Lunch with the Heroes
I was a peacetime soldier drafted into the U.S. Army in 1958.
The Ike we liked so much as president had concluded a truce in 1953 to end the Korean War, an undeclared war officially called a “conflict” at the time. Marines were laying their lives on the line in Lebanon, and troop trains pulled into sidings where I was in basic training, but the crisis blew over and officially we were never at war in the Middle East.
A few months later, we had several thousand “advisors” in Southeast Asia, and were training hundreds of Vietnamese artillery and missile men at Fort Sill where I was stationed, but officially we weren’t at war in Vietnam. Only the Cold War was in full flower when Uncle Sam plucked two years out of my young life.
When I and several million others completed our active duty assignments we became second-class veterans. Our country gave us most of the benefits first provided in the G.I. Bill after World War II, but in some cases our benefits were reduced. For example, men and women who served during official wartime years got ten point preferences for federal employment. We got five points.
Private groups also treated us with less than full respect. Many of the first-class veterans signed up in the American Legion to enjoy social life with buddies and push veteran’s causes. To this day, we second-class vets are not eligible to join the organization.
My feelings about having served in the “doughnut hole” of recent American military history were ambivalent. After all, chances of an enemy shooting at me were pretty low. However, they were pretty low for most of those who served in the Navy and Air Force in many wartime situations, and nearly nonexistent for the wiser young men in the late 1950s who signed up in the National Guard or reserve units, avoiding all but brief active duty stints.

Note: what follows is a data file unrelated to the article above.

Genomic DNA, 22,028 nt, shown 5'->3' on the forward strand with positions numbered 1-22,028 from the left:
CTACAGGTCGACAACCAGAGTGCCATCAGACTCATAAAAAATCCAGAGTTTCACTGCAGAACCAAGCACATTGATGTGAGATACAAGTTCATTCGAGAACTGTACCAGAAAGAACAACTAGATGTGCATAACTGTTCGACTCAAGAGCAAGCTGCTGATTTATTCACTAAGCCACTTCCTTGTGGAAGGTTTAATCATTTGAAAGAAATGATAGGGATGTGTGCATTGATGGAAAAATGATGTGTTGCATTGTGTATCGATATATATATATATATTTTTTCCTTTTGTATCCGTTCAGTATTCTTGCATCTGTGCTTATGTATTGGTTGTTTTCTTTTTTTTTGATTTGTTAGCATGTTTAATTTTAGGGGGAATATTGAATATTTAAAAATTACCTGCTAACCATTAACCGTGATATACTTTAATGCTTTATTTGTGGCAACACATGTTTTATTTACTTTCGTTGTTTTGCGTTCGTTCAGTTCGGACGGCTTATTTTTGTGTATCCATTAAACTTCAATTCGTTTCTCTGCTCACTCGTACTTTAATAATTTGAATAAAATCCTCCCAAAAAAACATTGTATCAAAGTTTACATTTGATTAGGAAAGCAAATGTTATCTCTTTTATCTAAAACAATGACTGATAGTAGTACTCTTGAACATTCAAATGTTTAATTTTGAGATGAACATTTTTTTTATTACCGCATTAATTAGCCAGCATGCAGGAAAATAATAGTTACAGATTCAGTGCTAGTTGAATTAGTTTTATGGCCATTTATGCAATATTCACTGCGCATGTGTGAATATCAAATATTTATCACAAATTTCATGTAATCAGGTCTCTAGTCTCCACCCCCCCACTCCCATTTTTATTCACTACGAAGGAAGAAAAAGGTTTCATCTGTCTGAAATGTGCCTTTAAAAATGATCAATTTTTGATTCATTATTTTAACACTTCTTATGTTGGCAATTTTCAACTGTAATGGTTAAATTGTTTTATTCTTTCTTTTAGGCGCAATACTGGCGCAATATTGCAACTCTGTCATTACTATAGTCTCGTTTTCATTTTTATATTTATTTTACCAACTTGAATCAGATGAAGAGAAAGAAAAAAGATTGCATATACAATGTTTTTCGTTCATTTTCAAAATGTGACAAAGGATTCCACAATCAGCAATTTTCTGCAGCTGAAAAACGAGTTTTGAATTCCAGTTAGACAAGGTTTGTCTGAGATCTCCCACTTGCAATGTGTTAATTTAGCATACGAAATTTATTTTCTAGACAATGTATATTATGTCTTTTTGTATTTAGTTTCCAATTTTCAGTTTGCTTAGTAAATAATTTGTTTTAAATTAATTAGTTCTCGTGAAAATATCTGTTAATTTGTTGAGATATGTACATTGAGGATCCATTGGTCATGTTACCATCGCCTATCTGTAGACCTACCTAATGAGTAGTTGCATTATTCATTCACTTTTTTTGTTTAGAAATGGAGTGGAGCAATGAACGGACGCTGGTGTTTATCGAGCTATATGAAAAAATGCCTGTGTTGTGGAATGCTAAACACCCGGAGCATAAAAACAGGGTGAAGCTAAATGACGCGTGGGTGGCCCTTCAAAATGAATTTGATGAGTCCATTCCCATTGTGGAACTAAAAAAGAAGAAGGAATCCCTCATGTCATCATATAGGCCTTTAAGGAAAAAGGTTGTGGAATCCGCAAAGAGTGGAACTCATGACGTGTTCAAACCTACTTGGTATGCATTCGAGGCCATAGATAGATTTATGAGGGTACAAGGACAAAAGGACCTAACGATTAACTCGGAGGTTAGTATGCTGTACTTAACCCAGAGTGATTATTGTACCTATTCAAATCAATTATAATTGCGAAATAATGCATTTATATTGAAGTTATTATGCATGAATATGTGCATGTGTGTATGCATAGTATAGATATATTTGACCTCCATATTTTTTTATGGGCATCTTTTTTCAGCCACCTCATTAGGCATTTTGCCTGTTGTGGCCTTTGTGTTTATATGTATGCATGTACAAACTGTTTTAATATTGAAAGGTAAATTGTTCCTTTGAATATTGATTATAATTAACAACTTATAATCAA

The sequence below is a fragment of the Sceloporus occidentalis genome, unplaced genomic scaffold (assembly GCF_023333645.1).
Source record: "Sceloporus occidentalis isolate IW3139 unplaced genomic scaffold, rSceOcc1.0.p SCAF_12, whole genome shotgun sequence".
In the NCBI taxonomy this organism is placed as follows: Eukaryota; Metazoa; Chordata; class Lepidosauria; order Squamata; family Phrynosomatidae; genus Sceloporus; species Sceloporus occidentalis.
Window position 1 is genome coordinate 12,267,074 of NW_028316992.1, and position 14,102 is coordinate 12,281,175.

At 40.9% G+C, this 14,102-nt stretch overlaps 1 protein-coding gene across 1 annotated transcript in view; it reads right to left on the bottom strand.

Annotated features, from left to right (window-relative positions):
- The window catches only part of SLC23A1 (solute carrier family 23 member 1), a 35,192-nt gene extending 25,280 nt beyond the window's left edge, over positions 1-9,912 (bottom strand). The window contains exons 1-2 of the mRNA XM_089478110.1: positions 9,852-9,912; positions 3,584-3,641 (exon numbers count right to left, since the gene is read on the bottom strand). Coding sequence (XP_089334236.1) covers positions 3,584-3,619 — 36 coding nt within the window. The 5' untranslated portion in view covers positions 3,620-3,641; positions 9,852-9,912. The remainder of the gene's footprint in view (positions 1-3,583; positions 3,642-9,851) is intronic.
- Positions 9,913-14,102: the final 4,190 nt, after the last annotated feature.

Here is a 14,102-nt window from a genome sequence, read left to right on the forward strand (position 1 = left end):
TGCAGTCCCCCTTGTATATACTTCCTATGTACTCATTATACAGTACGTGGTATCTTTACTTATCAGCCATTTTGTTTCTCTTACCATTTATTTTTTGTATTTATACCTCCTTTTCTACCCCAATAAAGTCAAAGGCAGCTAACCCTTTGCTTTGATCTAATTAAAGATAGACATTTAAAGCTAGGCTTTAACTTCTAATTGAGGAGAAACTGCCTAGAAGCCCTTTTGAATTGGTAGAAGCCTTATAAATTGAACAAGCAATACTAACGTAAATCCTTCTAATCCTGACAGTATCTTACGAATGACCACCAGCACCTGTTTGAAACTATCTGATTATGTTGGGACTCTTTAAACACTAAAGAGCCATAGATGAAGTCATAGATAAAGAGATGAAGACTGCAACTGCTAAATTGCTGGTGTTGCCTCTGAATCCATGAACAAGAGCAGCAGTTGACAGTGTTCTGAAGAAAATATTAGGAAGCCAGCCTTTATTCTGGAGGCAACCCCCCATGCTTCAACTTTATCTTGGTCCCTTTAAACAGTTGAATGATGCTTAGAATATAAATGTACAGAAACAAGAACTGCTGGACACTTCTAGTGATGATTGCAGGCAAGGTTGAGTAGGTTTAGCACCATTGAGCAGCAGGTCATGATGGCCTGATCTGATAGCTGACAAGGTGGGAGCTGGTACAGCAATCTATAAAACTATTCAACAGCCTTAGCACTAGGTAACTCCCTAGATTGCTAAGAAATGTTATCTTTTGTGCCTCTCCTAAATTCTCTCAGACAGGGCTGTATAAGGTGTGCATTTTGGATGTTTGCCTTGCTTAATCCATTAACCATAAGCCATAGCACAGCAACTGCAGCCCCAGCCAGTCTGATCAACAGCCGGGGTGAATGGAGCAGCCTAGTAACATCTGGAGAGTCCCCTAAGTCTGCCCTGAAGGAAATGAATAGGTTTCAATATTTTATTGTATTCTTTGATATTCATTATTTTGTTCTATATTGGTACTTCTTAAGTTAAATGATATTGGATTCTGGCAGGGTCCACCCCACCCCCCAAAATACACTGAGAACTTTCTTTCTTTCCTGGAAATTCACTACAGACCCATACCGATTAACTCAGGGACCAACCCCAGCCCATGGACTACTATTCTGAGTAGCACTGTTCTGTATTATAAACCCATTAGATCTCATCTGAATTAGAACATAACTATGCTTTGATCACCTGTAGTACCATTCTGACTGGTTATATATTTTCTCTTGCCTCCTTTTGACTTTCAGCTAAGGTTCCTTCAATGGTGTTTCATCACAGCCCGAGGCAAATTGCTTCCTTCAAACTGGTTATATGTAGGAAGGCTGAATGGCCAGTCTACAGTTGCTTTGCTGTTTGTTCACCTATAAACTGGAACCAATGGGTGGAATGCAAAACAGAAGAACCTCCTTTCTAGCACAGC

It also occurred to me that those of us dumb enough to be drafted in peacetime probably shouldn’t rank right up there with wartime volunteers when applying for veteran’s benefits. I opted out of the Air Force ROTC program after two years. That wasn’t smart. Mostly, however, I didn’t worry about my missed opportunities or veteran status.
Although some of our institutions have not changed their rules, it seems that many Americans in recent years have decided all veterans are first-class. For a long time at patriotic moments during public events it was customary to give a round of applause for vets who served during our various wars. This summer, Sandy and I attended two concerts where the emcees made it clear that ALL veterans should rise and be recognized. It was a thrill to stand with heroes, even though I hardly qualify as one of those.
Yesterday we had lunch with a lot of heroes. On Veterans Day, Applebee’s restaurant gave a free meal to everyone who could prove military service, and not a whole lot of formal proof was required. The place was packed. And it was packed with pride. When a waiter asked one patron dining alone if he was a vet, the man pulled out a map to show where he served on an island in the Pacific. A much older man, who apparently didn’t expect to be asked, had brought nothing to prove he served in the World War II era. The waiter said, “Oh, never mind. It’s OK; your meal is on us.”
Thanks, Applebee’s, for honoring our heroes in a tangible way, and for promoting me to veteran first class, if only for a day.